Recovery of kraft black liquor with direct causticization using titanates
2002 (English)Doctoral thesis, comprehensive summary (Other academic)
The feasibility of direct causticization of kraft black liquor using titanates has been evaluated. This has been done by studying the kinetics of the reaction between sodium tri-titanate and sodium carbonate and describing the kinetics by appropriate reaction models. Furthermore, three different chemical recovery processes have been studied from an energy point of view: the conventional kraft recovery cycle using lime, the borate causticization process (as an add-on to conventional kraft recovery process) and the titanate causticization process combined with black liquor gasification has been made. Finally the carbon and carbon species transition during black liquor pyrolysis and gasification in the presence of sodium titanium compounds was studied. The experimental studies have been carried out in three different reactors; a small scale fixed bed reactor, a fluidized bed reactor and a pressurized entrained flow reactor. In the small scale fixed bed reactor the kinetics of the direct causticization reaction between sodium tri-titanate and sodium carbonate was studied at various temperatures between 800°C and 880°C, and in pure nitrogen or in nitrogen with 0.5-5% CO2. By fitting different kinetic models to the experimental data the overall reaction rate was found to be diffusion controlled at the lower temperature and chemical reaction controlled at higher temperatures. Furthermore, this change in mechanism was seen to be influenced by the carbon dioxide concentration in the reaction atmosphere in the way that the mechanism change occurred at higher temperatures. In the semi-batch fluidized bed the direct causticization reaction was studies at temperatures between 800-825°C. Conversions of the sodium carbonate up to 88% were obtained. The fitting of different kinetic models to the experimental data showed that the overall reaction rate in this equipment was controlled by the time taken for the reactants to achieve physical contact. The studies in the pressurized entrained-flow reactor were done using both pure sodium carbonate and using black liquor solids. The experiments were carried out at 900°C, 950°C and 1000°C; at 0.5 MPa and 1 MPa; in pure nitrogen and in 2% carbon dioxide. The experimental results showed that sodium penta-titanate formation is faster with black liquor than with sodium carbonate and that the rate increases with temperature. Furthermore, carbon dioxide in the reaction gases slows down the reaction rate and no clear influence of pressure was seen on the reaction rate. Finally, the reaction rates for the direct causticization reaction between sodium tri-titanate and sodium carbonate was found to be fast enough to be carried out in an entrained flow reactor system, e.g. a Chemrec gasification system. Moreover, the char carbon was gasified both in the presence and absence of carbon dioxide. For the black liquor used in this work, the char carbon was gasified from two to four times faster in carbon dioxide than in nitrogen. Carbon was gasified faster at higher temperature in both the presence and absence of carbon dioxide. The rate of gasification was slightly faster at 0.5 MPa than at 1 MPa total pressure, both in nitrogen and in 2% carbon dioxide. CO was found to be the main carbon gas formed form the black liquor in all experiments. The comparison between the lime, borate and titanate based chemical recovery processes were made by mass and energy balances with the system defined from melted sodium carbonate to white liquor ready to be used in the digester. The lowest energy demand was found in the direct causticization process with titanates; it is only 27% of the energy demand for the other two processes.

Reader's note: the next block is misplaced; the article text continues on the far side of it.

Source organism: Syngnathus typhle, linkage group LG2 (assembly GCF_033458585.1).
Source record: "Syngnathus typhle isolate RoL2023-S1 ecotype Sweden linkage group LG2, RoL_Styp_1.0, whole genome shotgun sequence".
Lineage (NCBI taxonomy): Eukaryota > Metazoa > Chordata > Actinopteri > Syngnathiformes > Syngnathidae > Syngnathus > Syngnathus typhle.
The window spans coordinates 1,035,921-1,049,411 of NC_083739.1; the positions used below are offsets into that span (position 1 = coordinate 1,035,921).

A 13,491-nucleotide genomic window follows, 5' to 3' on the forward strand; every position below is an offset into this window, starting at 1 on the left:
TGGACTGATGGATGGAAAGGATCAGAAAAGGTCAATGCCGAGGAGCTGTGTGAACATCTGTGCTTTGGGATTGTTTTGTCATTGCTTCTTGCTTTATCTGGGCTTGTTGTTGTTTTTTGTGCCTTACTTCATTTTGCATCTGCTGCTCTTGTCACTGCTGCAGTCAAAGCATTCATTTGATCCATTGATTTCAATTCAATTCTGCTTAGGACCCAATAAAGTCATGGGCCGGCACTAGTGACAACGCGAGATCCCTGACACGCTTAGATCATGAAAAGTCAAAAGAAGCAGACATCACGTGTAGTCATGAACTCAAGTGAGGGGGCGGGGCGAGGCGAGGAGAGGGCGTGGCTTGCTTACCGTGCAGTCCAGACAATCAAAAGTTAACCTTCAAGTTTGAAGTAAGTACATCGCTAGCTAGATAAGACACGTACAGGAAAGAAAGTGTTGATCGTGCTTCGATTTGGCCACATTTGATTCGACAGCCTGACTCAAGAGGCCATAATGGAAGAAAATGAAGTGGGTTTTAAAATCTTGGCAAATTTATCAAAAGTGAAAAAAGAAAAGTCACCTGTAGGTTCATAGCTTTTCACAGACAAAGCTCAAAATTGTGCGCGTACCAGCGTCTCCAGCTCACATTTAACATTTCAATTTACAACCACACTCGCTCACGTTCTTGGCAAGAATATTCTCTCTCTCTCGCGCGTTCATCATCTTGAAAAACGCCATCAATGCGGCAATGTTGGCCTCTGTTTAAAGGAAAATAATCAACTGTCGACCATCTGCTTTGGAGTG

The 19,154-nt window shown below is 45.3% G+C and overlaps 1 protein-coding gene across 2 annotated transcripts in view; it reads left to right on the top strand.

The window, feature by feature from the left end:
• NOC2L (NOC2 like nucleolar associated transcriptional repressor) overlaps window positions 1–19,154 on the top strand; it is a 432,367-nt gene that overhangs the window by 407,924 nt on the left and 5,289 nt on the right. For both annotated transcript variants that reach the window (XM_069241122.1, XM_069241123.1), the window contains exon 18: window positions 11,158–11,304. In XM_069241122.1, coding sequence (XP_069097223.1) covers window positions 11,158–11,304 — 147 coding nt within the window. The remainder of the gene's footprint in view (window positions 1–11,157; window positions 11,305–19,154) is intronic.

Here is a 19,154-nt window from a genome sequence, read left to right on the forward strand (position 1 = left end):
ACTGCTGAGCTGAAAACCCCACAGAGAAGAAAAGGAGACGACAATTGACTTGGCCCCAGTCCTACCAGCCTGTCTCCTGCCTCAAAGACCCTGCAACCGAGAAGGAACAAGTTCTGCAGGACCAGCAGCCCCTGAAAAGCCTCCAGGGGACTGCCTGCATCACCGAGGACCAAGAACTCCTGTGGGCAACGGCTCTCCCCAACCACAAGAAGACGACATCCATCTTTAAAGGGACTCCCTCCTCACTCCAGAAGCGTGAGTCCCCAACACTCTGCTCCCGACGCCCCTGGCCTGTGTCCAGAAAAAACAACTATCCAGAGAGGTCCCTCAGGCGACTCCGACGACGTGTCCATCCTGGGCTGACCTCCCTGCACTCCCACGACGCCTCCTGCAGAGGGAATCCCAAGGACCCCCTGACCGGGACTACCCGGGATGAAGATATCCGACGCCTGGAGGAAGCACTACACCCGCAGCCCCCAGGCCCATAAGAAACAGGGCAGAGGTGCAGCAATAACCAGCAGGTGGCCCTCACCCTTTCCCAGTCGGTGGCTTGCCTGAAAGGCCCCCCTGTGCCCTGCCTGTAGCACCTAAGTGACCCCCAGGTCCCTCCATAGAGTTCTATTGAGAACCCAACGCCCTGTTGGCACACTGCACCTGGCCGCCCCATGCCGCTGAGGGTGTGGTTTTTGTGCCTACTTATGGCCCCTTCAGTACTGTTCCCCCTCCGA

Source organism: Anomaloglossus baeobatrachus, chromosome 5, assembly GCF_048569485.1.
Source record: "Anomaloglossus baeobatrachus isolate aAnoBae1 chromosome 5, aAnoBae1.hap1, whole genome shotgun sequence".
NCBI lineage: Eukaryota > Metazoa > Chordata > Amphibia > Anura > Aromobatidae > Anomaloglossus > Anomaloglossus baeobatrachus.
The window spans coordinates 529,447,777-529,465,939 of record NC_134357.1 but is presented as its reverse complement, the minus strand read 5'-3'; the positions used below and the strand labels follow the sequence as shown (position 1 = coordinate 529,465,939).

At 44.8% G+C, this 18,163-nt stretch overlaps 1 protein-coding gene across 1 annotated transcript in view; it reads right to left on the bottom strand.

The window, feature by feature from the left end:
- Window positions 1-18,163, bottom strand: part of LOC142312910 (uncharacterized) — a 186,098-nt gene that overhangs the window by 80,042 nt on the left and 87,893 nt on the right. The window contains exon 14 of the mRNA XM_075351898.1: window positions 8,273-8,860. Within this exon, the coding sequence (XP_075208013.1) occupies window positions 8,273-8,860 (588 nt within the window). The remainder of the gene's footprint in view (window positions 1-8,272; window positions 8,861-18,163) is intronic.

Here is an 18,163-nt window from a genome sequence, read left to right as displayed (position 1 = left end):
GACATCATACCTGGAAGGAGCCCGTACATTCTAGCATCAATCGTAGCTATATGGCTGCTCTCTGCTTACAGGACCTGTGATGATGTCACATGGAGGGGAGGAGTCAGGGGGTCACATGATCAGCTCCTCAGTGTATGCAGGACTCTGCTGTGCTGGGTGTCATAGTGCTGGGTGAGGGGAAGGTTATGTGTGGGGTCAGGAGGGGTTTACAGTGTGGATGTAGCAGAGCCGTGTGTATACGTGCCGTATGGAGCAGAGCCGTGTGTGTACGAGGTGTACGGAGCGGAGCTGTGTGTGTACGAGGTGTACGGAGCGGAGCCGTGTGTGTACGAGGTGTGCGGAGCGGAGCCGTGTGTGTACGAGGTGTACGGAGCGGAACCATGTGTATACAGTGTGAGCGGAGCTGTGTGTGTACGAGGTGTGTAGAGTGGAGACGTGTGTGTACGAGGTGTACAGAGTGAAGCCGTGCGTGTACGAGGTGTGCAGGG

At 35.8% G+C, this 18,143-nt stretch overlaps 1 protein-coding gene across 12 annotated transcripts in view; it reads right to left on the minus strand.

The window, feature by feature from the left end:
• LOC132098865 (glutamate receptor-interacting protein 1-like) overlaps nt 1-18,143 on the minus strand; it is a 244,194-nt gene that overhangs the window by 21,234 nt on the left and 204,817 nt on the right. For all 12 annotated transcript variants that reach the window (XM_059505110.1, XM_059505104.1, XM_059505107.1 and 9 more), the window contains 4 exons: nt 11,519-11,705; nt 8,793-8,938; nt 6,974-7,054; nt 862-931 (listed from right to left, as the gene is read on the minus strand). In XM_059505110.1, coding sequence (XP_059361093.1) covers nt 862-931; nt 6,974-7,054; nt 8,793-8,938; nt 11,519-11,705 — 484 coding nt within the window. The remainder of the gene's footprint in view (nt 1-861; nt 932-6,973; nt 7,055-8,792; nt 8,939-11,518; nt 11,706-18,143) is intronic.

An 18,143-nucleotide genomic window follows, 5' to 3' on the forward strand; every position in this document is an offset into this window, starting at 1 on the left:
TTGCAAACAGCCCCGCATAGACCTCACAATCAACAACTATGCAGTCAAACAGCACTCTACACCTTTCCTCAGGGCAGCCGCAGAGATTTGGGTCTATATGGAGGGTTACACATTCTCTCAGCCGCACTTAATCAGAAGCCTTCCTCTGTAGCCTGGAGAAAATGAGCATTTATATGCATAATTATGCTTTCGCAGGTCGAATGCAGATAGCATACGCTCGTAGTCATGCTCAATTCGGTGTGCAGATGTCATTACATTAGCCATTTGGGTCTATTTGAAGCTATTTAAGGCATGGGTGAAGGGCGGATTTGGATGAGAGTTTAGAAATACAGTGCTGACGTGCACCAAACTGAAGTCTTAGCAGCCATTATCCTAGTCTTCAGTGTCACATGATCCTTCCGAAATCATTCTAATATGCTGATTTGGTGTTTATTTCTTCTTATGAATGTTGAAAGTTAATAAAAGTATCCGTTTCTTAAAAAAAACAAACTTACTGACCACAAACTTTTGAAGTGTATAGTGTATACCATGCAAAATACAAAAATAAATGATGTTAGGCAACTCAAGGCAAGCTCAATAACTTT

Place, publisher, year, edition, pages
Luleå: Luleå tekniska universitet, 2002. , 69 p.
Doctoral thesis / Luleå University of Technology 1 jan 1997 → …, ISSN 1402-1544 ; 2002:01
Research subject Chemical Technology
IdentifiersURN: urn:nbn:se:ltu:diva-16828Local ID: 033771d0-7653-11db-962b-000ea68e967bOAI: oai:DiVA.org:ltu-16828DiVA: diva2:989815
Godkänd; 2002; 20061113 (haneit)2016-09-292016-09-29Bibliographically approved